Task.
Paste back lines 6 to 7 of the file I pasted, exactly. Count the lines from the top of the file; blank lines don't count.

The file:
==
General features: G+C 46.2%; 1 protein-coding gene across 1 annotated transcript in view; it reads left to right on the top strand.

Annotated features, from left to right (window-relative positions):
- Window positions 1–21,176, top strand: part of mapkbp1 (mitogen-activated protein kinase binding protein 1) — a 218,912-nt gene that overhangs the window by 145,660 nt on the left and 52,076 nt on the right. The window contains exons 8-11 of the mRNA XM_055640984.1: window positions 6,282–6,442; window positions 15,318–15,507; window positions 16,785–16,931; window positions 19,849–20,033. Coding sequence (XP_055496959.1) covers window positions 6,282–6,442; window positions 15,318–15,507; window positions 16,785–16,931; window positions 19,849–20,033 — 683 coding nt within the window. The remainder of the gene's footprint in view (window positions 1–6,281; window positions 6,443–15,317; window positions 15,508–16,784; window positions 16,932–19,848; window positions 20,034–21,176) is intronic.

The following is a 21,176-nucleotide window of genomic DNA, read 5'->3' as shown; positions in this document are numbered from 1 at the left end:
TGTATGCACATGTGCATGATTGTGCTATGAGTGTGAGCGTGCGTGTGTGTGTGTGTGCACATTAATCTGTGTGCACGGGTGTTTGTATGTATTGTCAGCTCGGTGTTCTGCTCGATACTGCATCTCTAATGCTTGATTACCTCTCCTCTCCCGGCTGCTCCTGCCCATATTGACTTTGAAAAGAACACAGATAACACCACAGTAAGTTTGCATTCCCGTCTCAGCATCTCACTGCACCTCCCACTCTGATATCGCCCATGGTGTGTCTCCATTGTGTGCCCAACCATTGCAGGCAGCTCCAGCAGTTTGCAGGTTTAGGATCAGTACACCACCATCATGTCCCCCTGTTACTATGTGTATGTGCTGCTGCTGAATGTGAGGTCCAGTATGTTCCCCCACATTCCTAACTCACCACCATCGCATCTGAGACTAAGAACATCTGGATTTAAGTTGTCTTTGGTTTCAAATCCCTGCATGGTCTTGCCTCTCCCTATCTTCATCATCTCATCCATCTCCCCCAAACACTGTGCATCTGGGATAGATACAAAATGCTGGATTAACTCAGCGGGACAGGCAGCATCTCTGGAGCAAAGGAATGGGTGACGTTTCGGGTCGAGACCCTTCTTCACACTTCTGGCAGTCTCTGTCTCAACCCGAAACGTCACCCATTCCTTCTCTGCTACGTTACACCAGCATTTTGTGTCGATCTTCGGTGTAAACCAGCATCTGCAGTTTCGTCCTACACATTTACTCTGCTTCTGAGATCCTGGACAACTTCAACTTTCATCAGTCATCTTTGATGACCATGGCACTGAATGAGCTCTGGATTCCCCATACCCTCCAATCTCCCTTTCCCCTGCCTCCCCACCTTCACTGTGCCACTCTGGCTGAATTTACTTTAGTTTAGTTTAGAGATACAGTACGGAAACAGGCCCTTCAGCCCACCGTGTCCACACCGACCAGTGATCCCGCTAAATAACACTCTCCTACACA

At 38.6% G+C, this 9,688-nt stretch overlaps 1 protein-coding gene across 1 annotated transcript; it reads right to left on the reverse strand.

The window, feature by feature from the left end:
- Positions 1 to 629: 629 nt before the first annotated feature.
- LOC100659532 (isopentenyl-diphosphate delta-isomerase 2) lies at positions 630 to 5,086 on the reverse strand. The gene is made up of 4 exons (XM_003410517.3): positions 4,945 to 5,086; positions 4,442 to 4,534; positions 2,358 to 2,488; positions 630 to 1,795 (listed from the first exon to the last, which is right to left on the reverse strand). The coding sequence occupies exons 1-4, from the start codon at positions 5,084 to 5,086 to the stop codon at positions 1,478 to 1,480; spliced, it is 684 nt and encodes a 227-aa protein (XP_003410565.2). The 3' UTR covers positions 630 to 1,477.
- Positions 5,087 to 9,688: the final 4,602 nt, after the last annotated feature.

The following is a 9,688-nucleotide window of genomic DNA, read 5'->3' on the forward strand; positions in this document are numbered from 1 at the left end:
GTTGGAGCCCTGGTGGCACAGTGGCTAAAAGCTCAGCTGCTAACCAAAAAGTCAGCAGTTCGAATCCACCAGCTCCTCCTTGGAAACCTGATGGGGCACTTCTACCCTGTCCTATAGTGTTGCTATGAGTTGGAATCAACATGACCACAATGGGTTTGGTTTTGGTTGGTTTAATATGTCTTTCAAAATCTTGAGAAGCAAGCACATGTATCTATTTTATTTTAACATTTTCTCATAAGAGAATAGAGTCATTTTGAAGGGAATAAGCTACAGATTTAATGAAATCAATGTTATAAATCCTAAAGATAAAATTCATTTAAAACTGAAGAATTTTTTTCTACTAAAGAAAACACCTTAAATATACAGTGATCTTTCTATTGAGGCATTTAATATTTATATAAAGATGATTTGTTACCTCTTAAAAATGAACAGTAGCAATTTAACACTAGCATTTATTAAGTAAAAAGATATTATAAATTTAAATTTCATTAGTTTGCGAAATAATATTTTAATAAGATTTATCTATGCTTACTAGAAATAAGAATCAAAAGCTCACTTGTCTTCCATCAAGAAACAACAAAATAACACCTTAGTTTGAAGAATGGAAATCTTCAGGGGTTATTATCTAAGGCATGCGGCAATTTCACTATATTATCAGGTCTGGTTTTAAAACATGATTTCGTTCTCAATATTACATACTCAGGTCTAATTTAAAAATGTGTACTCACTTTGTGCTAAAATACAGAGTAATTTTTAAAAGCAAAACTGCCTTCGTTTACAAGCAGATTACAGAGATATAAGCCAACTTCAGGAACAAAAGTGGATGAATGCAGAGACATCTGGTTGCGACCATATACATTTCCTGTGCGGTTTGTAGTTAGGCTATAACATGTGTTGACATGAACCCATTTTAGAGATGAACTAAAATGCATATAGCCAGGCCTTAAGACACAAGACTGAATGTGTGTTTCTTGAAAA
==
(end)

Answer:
At 38.6% G+C, this 9,688-nt stretch overlaps 1 protein-coding gene across 1 annotated transcript; it reads right to left on the reverse strand.

The window, feature by feature from the left end: